Yesterday afternoon the Students for Justice in Palestine sponsored a meeting in remembrance of Rachel Corrie. Corrie was a 23-year-old volunteer for the International Solidarity Movement, an organization dedicated to nonviolent resistance to Israeli policies in the West Bank and Gaza Strip. On March 16 Corrie was tragically killed when she sat down in front of a moving Israeli bulldozer in order to stop the demolition of a home. SJP, however, has unfortunately used her death as an opportunity to further its political agenda and to dehumanize the Israeli military. But by holding a meeting to celebrate her life and the principles to which she dedicated her life and her death, SJP has perhaps unwittingly endorsed the ideology of the ISM. This progressive ideology of nonviolence would be a welcome contribution to mainstream Palestinian activism.
The ISM represents the left-wing minority of Palestinian activism, a movement that has been increasingly marginalized during the past two years of violence. Israeli society would be thrilled to deal with the Palestinian left wing as a peace partner and to acquiesce to nonviolent protests; the current Palestinian approach, however, sponsors terrorism as a means of political discourse. As continuously reiterated by Hamas, Yasir Arafat’s Fatah party, Islamic Jihad, and many other mainstream Palestinian political movements, nonviolence has no place in current Palestinian activism. Just this past Monday Arafat’s Fatah movement released a statement vowing to continue attacks against Israeli civilians in the West Bank and Gaza. Hamas (which currently is the primary political affiliation of 34 percent of Palestinians) states in its charter, “There is no solution for the Palestinian question except through Jihad. Initiatives, proposals and international conferences are all a waste of time and vain endeavors.” Corrie and the ISM do not represent this majority opinion. Volunteers with the ISM are required to sign agreements committing themselves to nonviolence. Were Palestinian activism to be dominated by groups like ISM, peace would be much more imminent.
The ISM recognizes armed struggle as legitimate but has often come into conflict with mainstream groups like the Palestinian Authority and Hamas. Corrie stood for peace between Palestinians and Israelis. As a member of the ISM, she advocated a two-state solution including a secure Jewish state of Israel. The ISM also acknowledges that the Palestinians’ “right of return” — the demand by the Palestinian Authority that Palestinian refugees be repatriated by Israel — is not feasible. As Huwaida Arraf, the founder of ISM, said, “I think acknowledgment of suffering and injustices, and compensation for losses is understandable.” Repatriation is not necessary for peace according to the Palestinian left wing. The ISM also says that “nothing we do is meant as a threat to Israel.” This endorsement of Israel’s right to exist in safety is not shared by Hamas, Fatah, PFLP, DFLP, Islamic Jihad, or any of the other political movements that currently make up the legislature of the Palestinian Authority. Thanks go to SJP for bringing the minority political view to the spotlight, when it is all too often repressed in Palestinian society.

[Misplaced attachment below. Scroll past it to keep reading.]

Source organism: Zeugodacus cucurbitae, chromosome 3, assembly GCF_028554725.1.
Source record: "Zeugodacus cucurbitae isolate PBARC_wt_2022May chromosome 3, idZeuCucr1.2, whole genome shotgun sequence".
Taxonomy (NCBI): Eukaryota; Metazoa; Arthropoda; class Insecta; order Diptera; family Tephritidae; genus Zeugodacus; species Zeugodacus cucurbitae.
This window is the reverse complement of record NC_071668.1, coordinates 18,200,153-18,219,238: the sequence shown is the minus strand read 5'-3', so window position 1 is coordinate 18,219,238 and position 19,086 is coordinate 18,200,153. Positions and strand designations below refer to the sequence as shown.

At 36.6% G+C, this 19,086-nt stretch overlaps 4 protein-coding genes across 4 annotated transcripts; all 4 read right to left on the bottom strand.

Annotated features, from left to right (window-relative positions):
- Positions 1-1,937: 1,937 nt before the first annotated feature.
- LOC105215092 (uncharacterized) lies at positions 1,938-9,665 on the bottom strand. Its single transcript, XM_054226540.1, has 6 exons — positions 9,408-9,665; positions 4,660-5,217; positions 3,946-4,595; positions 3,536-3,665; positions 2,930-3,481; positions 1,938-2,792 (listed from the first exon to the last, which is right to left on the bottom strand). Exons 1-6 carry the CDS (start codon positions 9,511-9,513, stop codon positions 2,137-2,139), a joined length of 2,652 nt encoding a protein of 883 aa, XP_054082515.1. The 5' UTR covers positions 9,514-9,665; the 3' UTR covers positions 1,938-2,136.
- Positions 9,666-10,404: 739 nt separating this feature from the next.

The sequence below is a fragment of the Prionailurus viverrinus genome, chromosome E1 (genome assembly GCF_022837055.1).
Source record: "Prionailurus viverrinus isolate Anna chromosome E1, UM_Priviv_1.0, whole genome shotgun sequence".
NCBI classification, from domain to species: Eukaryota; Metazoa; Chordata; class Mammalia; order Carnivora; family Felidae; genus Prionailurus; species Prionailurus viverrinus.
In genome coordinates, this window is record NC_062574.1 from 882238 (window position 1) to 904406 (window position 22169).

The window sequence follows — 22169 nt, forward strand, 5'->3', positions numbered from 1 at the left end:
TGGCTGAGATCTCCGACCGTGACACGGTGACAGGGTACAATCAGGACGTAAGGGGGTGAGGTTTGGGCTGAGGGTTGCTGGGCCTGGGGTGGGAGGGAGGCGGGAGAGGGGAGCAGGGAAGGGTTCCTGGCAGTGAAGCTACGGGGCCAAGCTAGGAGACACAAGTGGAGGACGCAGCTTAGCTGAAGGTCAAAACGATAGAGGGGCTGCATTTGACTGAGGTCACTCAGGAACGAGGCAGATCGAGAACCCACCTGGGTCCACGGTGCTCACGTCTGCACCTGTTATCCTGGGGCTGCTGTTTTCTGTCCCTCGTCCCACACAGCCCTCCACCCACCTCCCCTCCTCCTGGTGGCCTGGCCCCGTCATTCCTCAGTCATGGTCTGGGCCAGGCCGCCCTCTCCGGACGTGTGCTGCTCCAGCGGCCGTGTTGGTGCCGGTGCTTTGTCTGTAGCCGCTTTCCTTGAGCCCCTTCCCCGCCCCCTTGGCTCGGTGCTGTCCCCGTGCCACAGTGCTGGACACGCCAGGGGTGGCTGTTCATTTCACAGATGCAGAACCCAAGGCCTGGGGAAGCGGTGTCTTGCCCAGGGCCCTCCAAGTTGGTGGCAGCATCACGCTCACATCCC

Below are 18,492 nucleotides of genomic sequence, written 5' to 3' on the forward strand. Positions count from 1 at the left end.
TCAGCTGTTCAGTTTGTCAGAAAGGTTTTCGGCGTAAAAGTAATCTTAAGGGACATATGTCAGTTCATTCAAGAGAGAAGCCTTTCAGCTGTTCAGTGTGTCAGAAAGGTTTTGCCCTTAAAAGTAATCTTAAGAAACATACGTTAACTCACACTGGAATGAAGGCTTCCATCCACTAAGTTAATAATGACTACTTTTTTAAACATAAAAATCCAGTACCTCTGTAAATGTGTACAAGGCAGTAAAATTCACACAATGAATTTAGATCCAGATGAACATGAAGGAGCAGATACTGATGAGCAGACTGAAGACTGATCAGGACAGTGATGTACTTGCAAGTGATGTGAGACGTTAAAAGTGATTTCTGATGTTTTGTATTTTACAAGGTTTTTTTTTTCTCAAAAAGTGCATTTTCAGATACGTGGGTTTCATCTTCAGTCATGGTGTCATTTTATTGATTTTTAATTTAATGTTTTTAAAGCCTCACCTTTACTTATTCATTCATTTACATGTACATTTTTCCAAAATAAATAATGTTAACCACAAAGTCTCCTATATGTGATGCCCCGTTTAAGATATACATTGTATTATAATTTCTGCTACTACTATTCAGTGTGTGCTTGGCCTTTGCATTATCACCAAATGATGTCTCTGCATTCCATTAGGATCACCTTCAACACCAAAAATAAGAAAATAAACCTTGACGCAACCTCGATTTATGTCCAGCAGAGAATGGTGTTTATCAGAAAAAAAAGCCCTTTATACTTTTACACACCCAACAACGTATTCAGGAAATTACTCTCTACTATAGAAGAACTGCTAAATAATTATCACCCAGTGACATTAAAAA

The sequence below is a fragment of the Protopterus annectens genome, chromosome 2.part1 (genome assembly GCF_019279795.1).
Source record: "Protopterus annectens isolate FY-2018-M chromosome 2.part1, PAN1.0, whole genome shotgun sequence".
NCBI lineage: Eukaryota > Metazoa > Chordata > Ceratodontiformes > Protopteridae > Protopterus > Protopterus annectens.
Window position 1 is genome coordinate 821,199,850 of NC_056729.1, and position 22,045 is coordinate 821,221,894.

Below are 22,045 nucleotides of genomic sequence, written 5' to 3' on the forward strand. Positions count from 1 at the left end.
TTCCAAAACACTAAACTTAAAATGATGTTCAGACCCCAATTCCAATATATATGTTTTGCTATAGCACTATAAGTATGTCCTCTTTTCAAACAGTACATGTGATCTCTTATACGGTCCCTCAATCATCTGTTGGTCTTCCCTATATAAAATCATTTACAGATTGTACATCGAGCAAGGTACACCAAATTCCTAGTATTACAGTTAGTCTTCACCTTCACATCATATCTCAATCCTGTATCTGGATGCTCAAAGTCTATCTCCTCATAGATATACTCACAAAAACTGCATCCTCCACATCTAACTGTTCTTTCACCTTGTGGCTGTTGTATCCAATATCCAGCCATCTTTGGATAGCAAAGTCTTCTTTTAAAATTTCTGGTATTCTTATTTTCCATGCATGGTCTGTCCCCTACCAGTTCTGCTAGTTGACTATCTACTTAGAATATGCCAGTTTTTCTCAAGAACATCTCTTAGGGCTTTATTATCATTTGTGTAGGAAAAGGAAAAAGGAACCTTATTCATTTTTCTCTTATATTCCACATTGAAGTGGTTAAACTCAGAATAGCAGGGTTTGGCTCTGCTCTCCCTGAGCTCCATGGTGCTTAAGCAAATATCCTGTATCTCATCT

Indeed, perhaps the biggest tragedy of Rachel Corrie’s death is the continued repression of left-wing dissent in Palestinian society. Groups like ISM that endorse nonviolence and progressive political views are alienated by the Palestinian Authority and, in extreme cases, persecuted. Volunteers for ISM are given a crash-course on Palestinian activism before beginning field work; part of their training includes warnings about how to avoid being considered a collaborator with the Israelis. Collaborators are executed by the Palestinian Authority nearly every day. The international headquarters of ISM is in Ann Arbor, Mich.; liberal institutions based in the disputed territories are constantly being shut down by the Palestinian Authority. Corrie’s death is a loss to those elements in Palestinian society fighting for a just and righteous leadership.
In many ways, the struggles of the Palestinian left wing are the best hope for peace between Israel and the Palestinians. In President Bush’s speech of June 24, in which he outlined the administration’s policy towards the conflict, he made clear that the first step toward peace was reform within Palestinian society. Before this step is completed, there can be no peace. I hope that SJP is indeed committed to this Palestinian reform, and that its memorial to Rachel Corrie is the first step in advocating for the Palestinian left wing. More importantly, I hope that SJP’s endorsement of ISM is an endorsement of nonviolence, and furthermore, a condemnation of violent terrorism. Instead of using the death of Rachel Corrie to dehumanize the Israeli military, we should use the opportunity of her memorial to unite around the principles of peace. Like the entire student body, I mourn Rachel Corrie and regret her death. I hope her memory serves as a blessing.
Robert Spiro is a freshman in Timothy Dwight College. He is a member of Yale Friends of Israel.